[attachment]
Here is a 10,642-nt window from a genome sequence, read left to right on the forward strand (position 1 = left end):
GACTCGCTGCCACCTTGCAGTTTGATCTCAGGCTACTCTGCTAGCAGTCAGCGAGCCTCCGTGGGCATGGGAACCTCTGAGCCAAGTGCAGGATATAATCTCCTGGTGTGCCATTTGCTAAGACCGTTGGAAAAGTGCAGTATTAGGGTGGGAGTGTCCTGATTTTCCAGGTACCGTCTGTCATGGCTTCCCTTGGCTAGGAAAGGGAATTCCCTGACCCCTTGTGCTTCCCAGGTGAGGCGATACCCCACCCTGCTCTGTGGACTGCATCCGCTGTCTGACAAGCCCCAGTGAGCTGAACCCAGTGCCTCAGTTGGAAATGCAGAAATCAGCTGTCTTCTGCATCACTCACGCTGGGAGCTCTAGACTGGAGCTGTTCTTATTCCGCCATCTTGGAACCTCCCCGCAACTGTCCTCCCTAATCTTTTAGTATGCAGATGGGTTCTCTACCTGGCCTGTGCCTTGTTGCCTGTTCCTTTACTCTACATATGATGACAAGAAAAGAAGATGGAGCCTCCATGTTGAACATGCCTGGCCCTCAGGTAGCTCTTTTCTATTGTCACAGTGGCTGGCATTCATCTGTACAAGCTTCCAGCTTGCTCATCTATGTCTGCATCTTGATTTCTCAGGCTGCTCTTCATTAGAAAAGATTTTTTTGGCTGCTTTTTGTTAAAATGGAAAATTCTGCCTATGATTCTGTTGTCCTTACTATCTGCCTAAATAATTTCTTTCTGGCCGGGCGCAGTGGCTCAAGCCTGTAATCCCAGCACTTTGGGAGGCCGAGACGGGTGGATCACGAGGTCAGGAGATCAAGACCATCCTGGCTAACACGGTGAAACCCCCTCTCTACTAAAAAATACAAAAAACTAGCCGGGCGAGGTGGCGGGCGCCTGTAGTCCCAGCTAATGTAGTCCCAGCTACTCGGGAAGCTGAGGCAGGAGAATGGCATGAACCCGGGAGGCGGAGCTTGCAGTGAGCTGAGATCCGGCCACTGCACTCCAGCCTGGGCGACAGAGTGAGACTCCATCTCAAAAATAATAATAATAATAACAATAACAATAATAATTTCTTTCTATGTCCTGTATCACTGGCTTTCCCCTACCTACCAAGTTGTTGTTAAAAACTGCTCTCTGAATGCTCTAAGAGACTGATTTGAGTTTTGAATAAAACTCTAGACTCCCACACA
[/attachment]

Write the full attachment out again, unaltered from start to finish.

Here is a 10,642-nt window from a genome sequence, read left to right on the forward strand (position 1 = left end):
GACTCGCTGCCACCTTGCAGTTTGATCTCAGGCTACTCTGCTAGCAGTCAGCGAGCCTCCGTGGGCATGGGAACCTCTGAGCCAAGTGCAGGATATAATCTCCTGGTGTGCCATTTGCTAAGACCGTTGGAAAAGTGCAGTATTAGGGTGGGAGTGTCCTGATTTTCCAGGTACCGTCTGTCATGGCTTCCCTTGGCTAGGAAAGGGAATTCCCTGACCCCTTGTGCTTCCCAGGTGAGGCGATACCCCACCCTGCTCTGTGGACTGCATCCGCTGTCTGACAAGCCCCAGTGAGCTGAACCCAGTGCCTCAGTTGGAAATGCAGAAATCAGCTGTCTTCTGCATCACTCACGCTGGGAGCTCTAGACTGGAGCTGTTCTTATTCCGCCATCTTGGAACCTCCCCGCAACTGTCCTCCCTAATCTTTTAGTATGCAGATGGGTTCTCTACCTGGCCTGTGCCTTGTTGCCTGTTCCTTTACTCTACATATGATGACAAGAAAAGAAGATGGAGCCTCCATGTTGAACATGCCTGGCCCTCAGGTAGCTCTTTTCTATTGTCACAGTGGCTGGCATTCATCTGTACAAGCTTCCAGCTTGCTCATCTATGTCTGCATCTTGATTTCTCAGGCTGCTCTTCATTAGAAAAGATTTTTTTGGCTGCTTTTTGTTAAAATGGAAAATTCTGCCTATGATTCTGTTGTCCTTACTATCTGCCTAAATAATTTCTTTCTGGCCGGGCGCAGTGGCTCAAGCCTGTAATCCCAGCACTTTGGGAGGCCGAGACGGGTGGATCACGAGGTCAGGAGATCAAGACCATCCTGGCTAACACGGTGAAACCCCCTCTCTACTAAAAAATACAAAAAACTAGCCGGGCGAGGTGGCGGGCGCCTGTAGTCCCAGCTAATGTAGTCCCAGCTACTCGGGAAGCTGAGGCAGGAGAATGGCATGAACCCGGGAGGCGGAGCTTGCAGTGAGCTGAGATCCGGCCACTGCACTCCAGCCTGGGCGACAGAGTGAGACTCCATCTCAAAAATAATAATAATAATAACAATAACAATAATAATTTCTTTCTATGTCCTGTATCACTGGCTTTCCCCTACCTACCAAGTTGTTGTTAAAAACTGCTCTCTGAATGCTCTAAGAGACTGATTTGAGTTTTGAATAAAACTCTAGACTCCCACACA